Weighing in at up to 17 kg, the great bustard is one of the heaviest flying birds in the world. It is also a highly threatened species that was once almost completely wiped out in Germany. But things are now looking up for the bird’s survival. After an extensive reintroduction campaign saved the great bustard from extinction in this country, another important step should help with its conservation: the establishment of a new wild population in the Zerbster Land bird reserve in the German state of Saxony-Anhalt.
Great bustards were once common throughout Europe, but intensive farming practices have decimated their numbers. The great bustard has already been declared extinct in some European countries, while it is critically endangered in others. The outlook for these magnificent birds looked similarly bleak in Germany back in 1996, when only 57 individuals were reported living in the country. The friends association Förderverein Großtrappenschutz has been committed to protecting this rare species for around 30 years and successfully saved the German great bustard population from extinction. The conservationists carry out crucial work such including the intensive management of areas where the birds breed, raise their young and spend the winter and the reintroduction of hand-reared birds into suitable habitats. After hitting a low point in the mid-1990s, the German population of great bustards now stands at over 300. Every year, the non-profit association hand-rears great bustard chicks in order to subsequently release them into protected areas in the wild. Nine more great bustards have now completed their acclimatisation period – during which they still spent the nights in an aviary – and have been set free in their new habitat. Also, a new release area was established this year in the Zerbster Land bird reserve, meaning the association is now active in a total of four protected areas in Germany.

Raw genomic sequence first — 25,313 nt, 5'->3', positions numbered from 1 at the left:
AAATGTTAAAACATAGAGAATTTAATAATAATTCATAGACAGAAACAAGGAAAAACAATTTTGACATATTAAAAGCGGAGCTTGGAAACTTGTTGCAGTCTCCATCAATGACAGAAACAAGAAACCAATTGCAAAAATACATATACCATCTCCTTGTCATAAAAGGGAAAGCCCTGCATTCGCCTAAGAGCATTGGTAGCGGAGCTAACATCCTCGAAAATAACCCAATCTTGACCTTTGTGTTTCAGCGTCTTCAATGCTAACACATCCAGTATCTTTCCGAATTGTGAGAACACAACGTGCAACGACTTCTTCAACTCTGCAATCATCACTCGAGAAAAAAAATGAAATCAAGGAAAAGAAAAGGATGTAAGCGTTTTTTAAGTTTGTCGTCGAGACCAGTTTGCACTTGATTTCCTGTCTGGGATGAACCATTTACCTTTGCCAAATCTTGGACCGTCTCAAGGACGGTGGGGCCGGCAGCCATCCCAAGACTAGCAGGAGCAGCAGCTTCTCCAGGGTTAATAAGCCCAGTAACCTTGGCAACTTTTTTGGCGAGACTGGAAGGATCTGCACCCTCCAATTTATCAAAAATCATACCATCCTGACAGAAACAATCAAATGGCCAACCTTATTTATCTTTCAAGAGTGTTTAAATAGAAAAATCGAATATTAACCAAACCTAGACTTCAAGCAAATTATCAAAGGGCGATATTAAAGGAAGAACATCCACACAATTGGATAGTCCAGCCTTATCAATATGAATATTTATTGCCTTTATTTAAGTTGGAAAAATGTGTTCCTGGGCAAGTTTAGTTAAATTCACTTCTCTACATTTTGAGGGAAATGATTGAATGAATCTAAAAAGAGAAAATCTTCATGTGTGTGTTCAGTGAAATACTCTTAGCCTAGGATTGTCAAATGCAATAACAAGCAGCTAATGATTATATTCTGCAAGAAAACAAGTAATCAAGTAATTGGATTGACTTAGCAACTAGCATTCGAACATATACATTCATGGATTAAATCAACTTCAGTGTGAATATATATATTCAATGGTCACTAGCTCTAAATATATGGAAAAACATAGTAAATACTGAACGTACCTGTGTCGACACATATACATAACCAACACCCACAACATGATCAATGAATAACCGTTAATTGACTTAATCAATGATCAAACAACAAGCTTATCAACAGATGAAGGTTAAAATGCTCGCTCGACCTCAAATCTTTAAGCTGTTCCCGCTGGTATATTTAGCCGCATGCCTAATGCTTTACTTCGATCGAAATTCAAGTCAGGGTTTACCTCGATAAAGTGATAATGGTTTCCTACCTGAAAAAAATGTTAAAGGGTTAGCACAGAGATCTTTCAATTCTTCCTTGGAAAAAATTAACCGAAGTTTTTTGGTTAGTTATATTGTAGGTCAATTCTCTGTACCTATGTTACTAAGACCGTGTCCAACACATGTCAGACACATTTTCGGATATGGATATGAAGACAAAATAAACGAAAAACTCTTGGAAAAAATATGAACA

Hand-rearing and reintroducing great bustards is a very time-consuming and costly task. First, eggs deemed at risk are collected from nests in the wild. The eggs are then hatched and the young are reared in a way that prepares them for life out on the open grasslands. “As experts in the breeding of some quite demanding animals, we can certainly appreciate the effort that our colleagues from Förderverein Großtrappenschutz are putting into saving the great bustard,” said Zoo and Tierpark Director Dr Andreas Knieriem on the occasion of the latest release. “I would like to express my great respect for the team’s commitment and say how pleased all of us at Tierpark Berlin are to be supporting this project.” Tierpark Berlin has funded the conservation and reintroduction project since 2016. “Clearly, the hard work of our partners on the ground is crucial for adequately preparing great bustards for life in the wild,” said Matthias Papies, Senior Curator at Tierpark Berlin.
The association’s work begins each spring: the chicks hatch in early May and are then looked after until late October or early November – primarily by volunteers. During this phase, the birds are taken on multiple excursions to prepare them for daily life in their natural habitat. They learn to navigate open grassland and agricultural areas, ensuring they will be able to sustain themselves independently later on.
With their Berlin World Wild conservation programme, Zoo and Tierpark Berlin are cooperating with more than 35 partner projects to protect threatened species around the globe. They fund the research and educational projects and occasionally provide strategic support as well.